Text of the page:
I read with a bit of bemusement about the Miami Herald’s push to ask online readers for donations as their read stories on the website. The plea is subtle, with a button at the bottom of each story asking to “support ongoing news coverage on miamiherald.com” The link takes you to a more detailed page where, with a credit card, you can give as much as you wish.
At first, my colleagues and I reflected on how the industry has come to a point where we’re doing virtual panhandling (“Here’s a great story, buddy. Can you spare some change?”). Or, better yet, we’re adopting the Salvation Army business model to save the industry.
But, after a few moments, I thought, “Well, why not?”
Certainly give the Herald credit for trying such an out-of-the-box idea to raise some revenues. With the sympathy/guilt factor beginning to build for the newspaper industry, it could gain some momentum among newspaper web sites. It’s simple to set up and maintain, and is totally voluntary among the readership.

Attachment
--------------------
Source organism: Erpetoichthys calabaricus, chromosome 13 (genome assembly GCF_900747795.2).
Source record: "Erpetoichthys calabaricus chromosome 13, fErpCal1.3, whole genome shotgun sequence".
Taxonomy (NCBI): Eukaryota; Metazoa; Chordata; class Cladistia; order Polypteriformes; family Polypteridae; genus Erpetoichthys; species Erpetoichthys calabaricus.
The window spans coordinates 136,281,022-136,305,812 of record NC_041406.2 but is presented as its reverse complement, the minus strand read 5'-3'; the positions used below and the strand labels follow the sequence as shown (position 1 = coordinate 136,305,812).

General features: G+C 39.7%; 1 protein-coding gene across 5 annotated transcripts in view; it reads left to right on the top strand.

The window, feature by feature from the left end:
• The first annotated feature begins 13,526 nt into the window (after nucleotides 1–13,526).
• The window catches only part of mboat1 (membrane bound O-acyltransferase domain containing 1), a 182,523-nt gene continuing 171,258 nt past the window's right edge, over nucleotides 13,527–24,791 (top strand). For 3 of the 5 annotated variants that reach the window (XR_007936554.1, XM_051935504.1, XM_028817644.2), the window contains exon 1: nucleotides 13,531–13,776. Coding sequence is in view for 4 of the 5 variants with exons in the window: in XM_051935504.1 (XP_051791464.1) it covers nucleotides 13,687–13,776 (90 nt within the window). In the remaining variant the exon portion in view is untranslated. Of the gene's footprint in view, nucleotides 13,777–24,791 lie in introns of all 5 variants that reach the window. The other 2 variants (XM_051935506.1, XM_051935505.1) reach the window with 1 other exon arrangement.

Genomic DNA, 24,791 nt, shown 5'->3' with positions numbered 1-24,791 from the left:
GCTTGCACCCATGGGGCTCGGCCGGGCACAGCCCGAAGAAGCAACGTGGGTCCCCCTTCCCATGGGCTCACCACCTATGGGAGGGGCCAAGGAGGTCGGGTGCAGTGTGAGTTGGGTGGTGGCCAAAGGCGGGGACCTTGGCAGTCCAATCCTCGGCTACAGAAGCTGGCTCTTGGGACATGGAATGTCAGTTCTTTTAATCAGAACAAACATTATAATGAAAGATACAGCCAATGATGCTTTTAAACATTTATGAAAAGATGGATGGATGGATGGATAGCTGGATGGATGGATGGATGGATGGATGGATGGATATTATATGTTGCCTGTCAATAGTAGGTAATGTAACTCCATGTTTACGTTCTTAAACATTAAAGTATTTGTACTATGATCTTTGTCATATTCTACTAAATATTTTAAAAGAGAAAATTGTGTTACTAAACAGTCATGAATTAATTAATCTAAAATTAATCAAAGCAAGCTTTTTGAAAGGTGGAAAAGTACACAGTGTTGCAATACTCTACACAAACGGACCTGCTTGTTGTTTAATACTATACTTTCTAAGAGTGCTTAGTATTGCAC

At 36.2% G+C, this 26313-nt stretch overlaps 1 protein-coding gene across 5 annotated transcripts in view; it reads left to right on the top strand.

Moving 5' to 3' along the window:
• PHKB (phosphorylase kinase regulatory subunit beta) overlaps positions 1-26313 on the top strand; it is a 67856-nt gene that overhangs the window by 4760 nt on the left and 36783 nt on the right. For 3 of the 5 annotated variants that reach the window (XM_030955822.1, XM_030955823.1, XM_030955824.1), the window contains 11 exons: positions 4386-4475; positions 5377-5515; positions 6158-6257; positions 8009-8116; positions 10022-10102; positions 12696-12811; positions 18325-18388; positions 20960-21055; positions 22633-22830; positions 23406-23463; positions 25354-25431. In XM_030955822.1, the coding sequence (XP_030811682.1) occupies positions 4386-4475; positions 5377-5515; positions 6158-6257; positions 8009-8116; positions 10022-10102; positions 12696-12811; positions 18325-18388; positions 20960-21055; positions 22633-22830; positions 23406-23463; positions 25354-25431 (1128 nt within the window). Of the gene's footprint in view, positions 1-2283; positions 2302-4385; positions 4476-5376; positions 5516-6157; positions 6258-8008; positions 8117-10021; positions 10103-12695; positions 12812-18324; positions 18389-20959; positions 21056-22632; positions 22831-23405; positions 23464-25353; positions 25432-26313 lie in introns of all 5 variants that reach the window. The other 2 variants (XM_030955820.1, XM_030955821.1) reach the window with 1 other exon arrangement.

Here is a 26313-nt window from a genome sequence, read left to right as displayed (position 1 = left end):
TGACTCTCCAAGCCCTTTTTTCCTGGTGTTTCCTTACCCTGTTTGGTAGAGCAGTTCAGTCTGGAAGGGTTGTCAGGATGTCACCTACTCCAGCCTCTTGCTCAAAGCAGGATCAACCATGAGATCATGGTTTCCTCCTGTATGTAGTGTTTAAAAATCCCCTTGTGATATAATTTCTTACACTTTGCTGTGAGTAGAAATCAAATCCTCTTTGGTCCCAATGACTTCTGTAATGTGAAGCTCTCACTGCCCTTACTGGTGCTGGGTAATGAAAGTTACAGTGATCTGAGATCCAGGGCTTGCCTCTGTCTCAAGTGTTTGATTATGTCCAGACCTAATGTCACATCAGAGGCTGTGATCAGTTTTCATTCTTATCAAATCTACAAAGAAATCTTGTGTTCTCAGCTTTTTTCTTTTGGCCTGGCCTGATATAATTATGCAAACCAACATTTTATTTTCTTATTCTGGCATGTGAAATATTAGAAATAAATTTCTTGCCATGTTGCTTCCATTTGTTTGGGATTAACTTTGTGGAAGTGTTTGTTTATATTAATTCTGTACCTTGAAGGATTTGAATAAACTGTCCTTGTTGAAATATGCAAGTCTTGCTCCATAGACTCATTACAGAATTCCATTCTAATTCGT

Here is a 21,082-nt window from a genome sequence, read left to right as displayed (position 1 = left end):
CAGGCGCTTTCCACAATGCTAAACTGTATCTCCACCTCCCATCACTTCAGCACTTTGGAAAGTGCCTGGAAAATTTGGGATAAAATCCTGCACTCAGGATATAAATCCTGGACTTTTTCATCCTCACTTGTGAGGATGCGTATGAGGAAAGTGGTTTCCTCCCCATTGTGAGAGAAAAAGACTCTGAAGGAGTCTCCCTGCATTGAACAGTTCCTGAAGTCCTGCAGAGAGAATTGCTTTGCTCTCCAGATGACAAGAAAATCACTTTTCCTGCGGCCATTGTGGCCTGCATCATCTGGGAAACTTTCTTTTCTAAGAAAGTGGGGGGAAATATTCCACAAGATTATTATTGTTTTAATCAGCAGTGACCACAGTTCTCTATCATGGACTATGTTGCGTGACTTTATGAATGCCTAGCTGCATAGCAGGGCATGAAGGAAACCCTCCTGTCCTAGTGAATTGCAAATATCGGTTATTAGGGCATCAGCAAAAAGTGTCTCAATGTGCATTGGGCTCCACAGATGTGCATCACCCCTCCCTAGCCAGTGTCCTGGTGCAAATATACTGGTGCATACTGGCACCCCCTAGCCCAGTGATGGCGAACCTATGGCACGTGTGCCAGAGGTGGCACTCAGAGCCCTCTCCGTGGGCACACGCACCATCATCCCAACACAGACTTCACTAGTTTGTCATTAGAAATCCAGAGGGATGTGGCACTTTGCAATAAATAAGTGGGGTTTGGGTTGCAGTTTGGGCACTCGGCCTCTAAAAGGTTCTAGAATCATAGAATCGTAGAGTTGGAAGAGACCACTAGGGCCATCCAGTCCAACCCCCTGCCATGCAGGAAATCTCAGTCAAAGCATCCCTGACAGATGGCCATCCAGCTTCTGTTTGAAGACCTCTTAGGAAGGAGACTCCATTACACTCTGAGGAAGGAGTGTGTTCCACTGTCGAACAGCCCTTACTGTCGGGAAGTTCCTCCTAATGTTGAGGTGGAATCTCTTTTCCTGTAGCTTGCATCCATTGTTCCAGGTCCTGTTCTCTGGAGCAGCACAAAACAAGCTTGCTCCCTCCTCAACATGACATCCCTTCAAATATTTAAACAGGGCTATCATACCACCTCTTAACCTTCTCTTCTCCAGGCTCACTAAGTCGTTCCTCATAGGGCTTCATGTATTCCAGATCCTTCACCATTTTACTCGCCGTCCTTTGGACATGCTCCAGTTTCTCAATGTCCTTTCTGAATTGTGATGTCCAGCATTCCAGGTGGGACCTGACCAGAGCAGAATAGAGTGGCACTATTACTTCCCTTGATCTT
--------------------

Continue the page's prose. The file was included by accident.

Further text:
It is, in effect, an online tip jar. If a reader values what he’s just read — in the same way he values that perfect double-shot mocha the Starbucks barista just drew — he’s likely to drop some extra change into the jar.
But the key remains ‘value.’ Any waiter can tell you that the best tips come from outstanding service. If a newspaper expects to turn over revenue through this method, it must continue to look at what it is offering readers and assure that the content is unique and relevant. It must be of value to the reader in order for the reader to pay for it. There are still a lot of publishers out there that haven’t figured that part out.
I hope the Miami Herald find some success in this. It won’t be the savior of the industry, but this has a lot of potential to provide a revenue stream.
And if it earn enough to keep at least one more journalist employed, then it’s definitely worth it.